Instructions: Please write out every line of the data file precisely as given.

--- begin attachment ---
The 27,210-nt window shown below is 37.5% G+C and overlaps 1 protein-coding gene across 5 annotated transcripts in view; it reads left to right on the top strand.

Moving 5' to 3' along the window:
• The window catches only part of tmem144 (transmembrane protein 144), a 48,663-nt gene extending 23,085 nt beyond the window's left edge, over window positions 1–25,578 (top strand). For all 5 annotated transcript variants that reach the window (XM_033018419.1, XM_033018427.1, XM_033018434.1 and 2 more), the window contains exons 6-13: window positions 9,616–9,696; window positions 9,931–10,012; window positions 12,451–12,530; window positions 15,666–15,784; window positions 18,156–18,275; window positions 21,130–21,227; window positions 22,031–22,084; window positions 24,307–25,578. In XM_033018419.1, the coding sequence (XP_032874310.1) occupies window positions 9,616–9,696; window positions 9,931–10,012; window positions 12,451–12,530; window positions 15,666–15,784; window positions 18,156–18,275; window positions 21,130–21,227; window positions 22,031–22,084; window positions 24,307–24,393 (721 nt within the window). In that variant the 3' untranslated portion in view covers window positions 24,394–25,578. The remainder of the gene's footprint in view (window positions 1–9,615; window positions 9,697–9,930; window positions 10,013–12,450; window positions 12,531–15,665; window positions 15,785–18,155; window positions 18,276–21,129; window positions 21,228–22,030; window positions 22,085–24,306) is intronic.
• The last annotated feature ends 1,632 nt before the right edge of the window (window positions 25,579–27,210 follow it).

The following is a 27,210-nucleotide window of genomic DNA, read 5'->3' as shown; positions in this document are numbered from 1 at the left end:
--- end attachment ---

The 27,210-nt window shown below is 37.5% G+C and overlaps 1 protein-coding gene across 5 annotated transcripts in view; it reads left to right on the top strand.

Moving 5' to 3' along the window:
• The window catches only part of tmem144 (transmembrane protein 144), a 48,663-nt gene extending 23,085 nt beyond the window's left edge, over window positions 1–25,578 (top strand). For all 5 annotated transcript variants that reach the window (XM_033018419.1, XM_033018427.1, XM_033018434.1 and 2 more), the window contains exons 6-13: window positions 9,616–9,696; window positions 9,931–10,012; window positions 12,451–12,530; window positions 15,666–15,784; window positions 18,156–18,275; window positions 21,130–21,227; window positions 22,031–22,084; window positions 24,307–25,578. In XM_033018419.1, the coding sequence (XP_032874310.1) occupies window positions 9,616–9,696; window positions 9,931–10,012; window positions 12,451–12,530; window positions 15,666–15,784; window positions 18,156–18,275; window positions 21,130–21,227; window positions 22,031–22,084; window positions 24,307–24,393 (721 nt within the window). In that variant the 3' untranslated portion in view covers window positions 24,394–25,578. The remainder of the gene's footprint in view (window positions 1–9,615; window positions 9,697–9,930; window positions 10,013–12,450; window positions 12,531–15,665; window positions 15,785–18,155; window positions 18,276–21,129; window positions 21,228–22,030; window positions 22,085–24,306) is intronic.
• The last annotated feature ends 1,632 nt before the right edge of the window (window positions 25,579–27,210 follow it).

The following is a 27,210-nucleotide window of genomic DNA, read 5'->3' as shown; positions in this document are numbered from 1 at the left end: